The high-water mark for participation in a party primary? 1926.
Perhaps the most important thing to know about Texas politics is that very, very few people vote. That’s true in general elections—Texas ranks 51st in voter turnout, behind every other state and the District of Columbia—and it’s especially true in party primaries, where a small clique of die-hard party activists make the real decisions about who will run the state. But it wasn’t always so.
Michael Li, who runs an excellent blog about Texas redistricting and election law, has a quick look at the history of primary turnout since 1926. If you value democratic participation, it’s an astonishingly depressing reminder of how few voices actually matter in the state.
In 1926, for example, 821,234 Texans voted in the Democratic primary—at a time when the state had just barely over 5.4 million residents.
Contrast that to the 546,523 Texans who voted in the 2014 Democratic primary in a state that now is home to over 26 million people and more than 13.6 million registered voters.
Now, 1926 was a particularly heated election year—it saw an effort to dethrone the legendarily corrupt incumbent Governor “Ma” Ferguson—but it’s still a remarkable level of participation for a party primary. (Texas Republicans didn’t start holding regular party primaries until the 60’s.) A little more than 1 in 7 Texans voted in a party primary in 1926, despite the fact that formal and informal mechanisms barred all but whites from exercising the franchise.
But after a century of rapid population growth, 2014 saw a Democratic primary in which roughly only 1 in 48 Texans voted, and a Republican primary in which only about 1 in 20 voted. Li charted the astonishing level of apathy toward party primaries, even as Texas’ population soars:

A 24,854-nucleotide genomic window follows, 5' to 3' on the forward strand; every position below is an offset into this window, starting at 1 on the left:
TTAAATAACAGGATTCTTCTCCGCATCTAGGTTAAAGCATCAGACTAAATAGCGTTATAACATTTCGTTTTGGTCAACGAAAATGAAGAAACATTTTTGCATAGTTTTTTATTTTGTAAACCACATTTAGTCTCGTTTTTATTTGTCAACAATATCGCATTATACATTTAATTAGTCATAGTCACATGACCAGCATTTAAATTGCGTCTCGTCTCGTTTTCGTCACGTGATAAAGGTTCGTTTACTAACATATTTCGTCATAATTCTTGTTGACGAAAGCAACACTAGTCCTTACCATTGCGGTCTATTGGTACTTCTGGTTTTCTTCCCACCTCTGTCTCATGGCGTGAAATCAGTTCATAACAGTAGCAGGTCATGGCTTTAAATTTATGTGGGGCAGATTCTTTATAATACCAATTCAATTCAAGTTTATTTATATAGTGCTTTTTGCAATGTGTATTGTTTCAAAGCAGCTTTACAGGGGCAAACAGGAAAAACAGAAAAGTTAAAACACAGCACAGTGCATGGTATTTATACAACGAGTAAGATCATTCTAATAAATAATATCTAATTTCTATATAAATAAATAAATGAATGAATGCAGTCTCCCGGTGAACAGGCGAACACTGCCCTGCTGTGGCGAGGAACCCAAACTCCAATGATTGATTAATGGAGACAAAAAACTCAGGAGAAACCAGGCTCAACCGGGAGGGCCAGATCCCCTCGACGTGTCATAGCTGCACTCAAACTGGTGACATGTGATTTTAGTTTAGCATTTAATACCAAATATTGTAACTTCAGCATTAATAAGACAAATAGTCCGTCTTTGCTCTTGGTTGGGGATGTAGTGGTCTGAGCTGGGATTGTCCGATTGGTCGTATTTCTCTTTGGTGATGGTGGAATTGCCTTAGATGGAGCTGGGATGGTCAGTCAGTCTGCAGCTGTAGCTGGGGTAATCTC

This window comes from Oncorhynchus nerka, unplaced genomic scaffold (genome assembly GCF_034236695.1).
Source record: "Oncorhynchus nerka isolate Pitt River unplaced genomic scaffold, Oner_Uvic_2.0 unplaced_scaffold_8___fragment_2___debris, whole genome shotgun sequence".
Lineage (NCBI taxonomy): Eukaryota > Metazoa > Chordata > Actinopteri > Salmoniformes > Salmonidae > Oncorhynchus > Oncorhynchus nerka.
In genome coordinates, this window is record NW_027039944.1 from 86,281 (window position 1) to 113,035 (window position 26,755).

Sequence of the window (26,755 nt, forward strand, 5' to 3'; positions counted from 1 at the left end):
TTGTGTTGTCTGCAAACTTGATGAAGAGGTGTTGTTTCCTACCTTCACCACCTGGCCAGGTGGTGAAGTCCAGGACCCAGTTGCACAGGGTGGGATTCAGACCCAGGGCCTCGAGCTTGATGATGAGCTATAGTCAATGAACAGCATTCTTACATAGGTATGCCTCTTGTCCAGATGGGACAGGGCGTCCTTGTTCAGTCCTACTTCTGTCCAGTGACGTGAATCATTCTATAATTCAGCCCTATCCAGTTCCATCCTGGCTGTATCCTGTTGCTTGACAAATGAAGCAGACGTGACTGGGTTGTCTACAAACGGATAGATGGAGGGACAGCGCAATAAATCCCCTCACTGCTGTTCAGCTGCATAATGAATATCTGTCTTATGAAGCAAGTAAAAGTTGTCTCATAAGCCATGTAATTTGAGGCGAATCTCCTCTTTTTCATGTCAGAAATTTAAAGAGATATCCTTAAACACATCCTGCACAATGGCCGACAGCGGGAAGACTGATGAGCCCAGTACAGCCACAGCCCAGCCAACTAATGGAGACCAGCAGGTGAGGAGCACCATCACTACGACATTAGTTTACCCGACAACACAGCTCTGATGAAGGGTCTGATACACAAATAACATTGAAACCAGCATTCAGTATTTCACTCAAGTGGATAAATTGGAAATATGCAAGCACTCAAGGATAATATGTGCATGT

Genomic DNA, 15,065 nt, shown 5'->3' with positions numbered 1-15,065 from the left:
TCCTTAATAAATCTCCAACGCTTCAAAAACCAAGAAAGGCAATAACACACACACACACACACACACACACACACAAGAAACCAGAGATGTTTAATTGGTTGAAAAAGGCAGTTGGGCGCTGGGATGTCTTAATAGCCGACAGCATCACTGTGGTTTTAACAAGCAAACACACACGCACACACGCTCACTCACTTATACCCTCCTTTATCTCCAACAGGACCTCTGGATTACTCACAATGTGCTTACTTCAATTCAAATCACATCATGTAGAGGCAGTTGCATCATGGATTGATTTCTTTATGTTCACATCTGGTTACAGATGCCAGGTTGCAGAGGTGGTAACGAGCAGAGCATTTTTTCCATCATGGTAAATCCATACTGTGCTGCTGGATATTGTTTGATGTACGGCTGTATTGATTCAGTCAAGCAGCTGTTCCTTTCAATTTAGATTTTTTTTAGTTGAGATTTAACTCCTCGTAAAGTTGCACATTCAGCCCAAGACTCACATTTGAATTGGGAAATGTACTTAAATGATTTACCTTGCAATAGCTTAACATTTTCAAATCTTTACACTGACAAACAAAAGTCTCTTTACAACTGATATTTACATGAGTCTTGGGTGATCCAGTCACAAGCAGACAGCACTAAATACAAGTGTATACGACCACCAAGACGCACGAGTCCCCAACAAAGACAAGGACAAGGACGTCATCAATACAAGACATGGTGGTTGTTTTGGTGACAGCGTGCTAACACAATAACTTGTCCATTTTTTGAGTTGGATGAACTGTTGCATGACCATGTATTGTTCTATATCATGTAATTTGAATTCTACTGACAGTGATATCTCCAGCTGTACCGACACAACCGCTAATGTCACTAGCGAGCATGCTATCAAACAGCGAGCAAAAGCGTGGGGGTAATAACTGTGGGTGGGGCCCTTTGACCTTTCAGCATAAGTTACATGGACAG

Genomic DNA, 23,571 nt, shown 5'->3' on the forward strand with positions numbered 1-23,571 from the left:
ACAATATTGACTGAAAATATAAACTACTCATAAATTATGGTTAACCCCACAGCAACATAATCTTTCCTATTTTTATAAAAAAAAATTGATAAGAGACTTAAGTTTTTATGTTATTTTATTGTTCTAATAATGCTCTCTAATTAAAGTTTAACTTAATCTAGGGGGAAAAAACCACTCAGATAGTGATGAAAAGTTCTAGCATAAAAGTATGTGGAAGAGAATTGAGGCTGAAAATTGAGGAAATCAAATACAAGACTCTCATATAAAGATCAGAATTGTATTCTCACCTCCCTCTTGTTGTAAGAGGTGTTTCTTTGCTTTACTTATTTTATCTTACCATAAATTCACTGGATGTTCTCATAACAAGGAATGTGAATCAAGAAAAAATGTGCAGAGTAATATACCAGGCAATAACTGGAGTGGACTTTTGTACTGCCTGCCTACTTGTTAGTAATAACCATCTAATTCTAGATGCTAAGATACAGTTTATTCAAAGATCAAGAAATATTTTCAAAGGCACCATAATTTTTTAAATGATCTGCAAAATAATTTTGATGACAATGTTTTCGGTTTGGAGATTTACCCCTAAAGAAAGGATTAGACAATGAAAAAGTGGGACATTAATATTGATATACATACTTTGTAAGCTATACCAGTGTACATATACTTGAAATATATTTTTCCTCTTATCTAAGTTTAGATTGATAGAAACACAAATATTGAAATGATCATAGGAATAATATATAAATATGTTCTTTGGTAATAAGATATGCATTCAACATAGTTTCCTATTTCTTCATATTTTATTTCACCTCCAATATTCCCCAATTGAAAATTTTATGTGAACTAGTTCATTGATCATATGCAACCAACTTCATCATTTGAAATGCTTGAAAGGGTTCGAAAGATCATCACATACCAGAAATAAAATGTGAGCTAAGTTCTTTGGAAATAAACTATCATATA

The blue and red lines represent the number of votes in the Democratic and Republican primaries, respectively. The green line is Texas’ population, and black is the number of registered voters.
One reason people might be less inclined to vote in primary elections these days is that the general election would seem to matter more than it used to in the state. The Republican Party barely existed in 1926—that was year the GOP held its first statewide primary—and the general election was a rubber stamp that confirmed the results of the Democratic primary.
But for all practical purposes, Republicans have the same level of dominance in statewide offices that Democrats had in their period of one-party control. For the better part of two decades, the Republican primary has been the only election that really matters. Yet even within the GOP, primary turnout is remarkably low.
Indeed, for all the talk of Texas being a “red state,” recent Republican primary turnout has been no better in aggregate numbers than Democratic turnout in the 1940s and 50s (and lower as a percentage of the population).
And in only 8 out of 27 Republican primaries since 1962 – the year Texas Republicans began having regular primaries – has the turnout exceeded turnout in the 1926 Democratic primary.
Much of what’s happened to the state Republican Party in recent years is down to the simple fact that the average Texan has become less likely to vote in the GOP primary. It’s a fundamentally undemocratic situation that gives power brokers and small interest groups enormous leverage on the whole state government. And it seems unlikely to change any time soon.